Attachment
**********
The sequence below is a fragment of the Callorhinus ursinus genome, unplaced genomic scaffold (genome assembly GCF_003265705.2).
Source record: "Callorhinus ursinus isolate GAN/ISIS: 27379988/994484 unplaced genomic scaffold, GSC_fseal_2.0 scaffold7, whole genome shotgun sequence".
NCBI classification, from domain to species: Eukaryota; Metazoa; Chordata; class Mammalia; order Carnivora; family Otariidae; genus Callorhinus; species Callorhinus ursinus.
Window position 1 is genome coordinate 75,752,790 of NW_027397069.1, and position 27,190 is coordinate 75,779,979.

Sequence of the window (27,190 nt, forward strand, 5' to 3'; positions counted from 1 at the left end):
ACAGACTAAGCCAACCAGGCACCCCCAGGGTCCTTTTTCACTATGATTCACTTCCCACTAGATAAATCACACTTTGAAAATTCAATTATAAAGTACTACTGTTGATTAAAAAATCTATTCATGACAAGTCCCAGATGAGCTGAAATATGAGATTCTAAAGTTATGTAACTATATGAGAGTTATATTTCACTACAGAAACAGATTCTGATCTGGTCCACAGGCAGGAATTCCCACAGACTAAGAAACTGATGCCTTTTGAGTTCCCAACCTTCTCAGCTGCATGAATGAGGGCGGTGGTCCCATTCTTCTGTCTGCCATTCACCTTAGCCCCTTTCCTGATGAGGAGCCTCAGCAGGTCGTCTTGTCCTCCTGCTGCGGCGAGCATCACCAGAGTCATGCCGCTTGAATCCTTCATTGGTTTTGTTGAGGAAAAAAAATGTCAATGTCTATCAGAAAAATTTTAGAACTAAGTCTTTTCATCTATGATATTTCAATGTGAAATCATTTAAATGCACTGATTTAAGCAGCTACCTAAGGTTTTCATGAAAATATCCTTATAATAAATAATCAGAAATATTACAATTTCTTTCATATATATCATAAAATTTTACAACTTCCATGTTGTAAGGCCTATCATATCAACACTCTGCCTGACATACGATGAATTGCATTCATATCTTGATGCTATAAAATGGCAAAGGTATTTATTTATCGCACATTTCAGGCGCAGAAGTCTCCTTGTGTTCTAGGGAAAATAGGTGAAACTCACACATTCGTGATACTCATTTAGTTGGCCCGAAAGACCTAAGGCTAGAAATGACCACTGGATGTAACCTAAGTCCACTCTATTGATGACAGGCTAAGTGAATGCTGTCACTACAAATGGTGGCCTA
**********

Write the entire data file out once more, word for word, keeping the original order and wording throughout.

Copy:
The sequence below is a fragment of the Callorhinus ursinus genome, unplaced genomic scaffold (genome assembly GCF_003265705.2).
Source record: "Callorhinus ursinus isolate GAN/ISIS: 27379988/994484 unplaced genomic scaffold, GSC_fseal_2.0 scaffold7, whole genome shotgun sequence".
NCBI classification, from domain to species: Eukaryota; Metazoa; Chordata; class Mammalia; order Carnivora; family Otariidae; genus Callorhinus; species Callorhinus ursinus.
Window position 1 is genome coordinate 75,752,790 of NW_027397069.1, and position 27,190 is coordinate 75,779,979.

Sequence of the window (27,190 nt, forward strand, 5' to 3'; positions counted from 1 at the left end):
ACAGACTAAGCCAACCAGGCACCCCCAGGGTCCTTTTTCACTATGATTCACTTCCCACTAGATAAATCACACTTTGAAAATTCAATTATAAAGTACTACTGTTGATTAAAAAATCTATTCATGACAAGTCCCAGATGAGCTGAAATATGAGATTCTAAAGTTATGTAACTATATGAGAGTTATATTTCACTACAGAAACAGATTCTGATCTGGTCCACAGGCAGGAATTCCCACAGACTAAGAAACTGATGCCTTTTGAGTTCCCAACCTTCTCAGCTGCATGAATGAGGGCGGTGGTCCCATTCTTCTGTCTGCCATTCACCTTAGCCCCTTTCCTGATGAGGAGCCTCAGCAGGTCGTCTTGTCCTCCTGCTGCGGCGAGCATCACCAGAGTCATGCCGCTTGAATCCTTCATTGGTTTTGTTGAGGAAAAAAAATGTCAATGTCTATCAGAAAAATTTTAGAACTAAGTCTTTTCATCTATGATATTTCAATGTGAAATCATTTAAATGCACTGATTTAAGCAGCTACCTAAGGTTTTCATGAAAATATCCTTATAATAAATAATCAGAAATATTACAATTTCTTTCATATATATCATAAAATTTTACAACTTCCATGTTGTAAGGCCTATCATATCAACACTCTGCCTGACATACGATGAATTGCATTCATATCTTGATGCTATAAAATGGCAAAGGTATTTATTTATCGCACATTTCAGGCGCAGAAGTCTCCTTGTGTTCTAGGGAAAATAGGTGAAACTCACACATTCGTGATACTCATTTAGTTGGCCCGAAAGACCTAAGGCTAGAAATGACCACTGGATGTAACCTAAGTCCACTCTATTGATGACAGGCTAAGTGAATGCTGTCACTACAAATGGTGGCCTA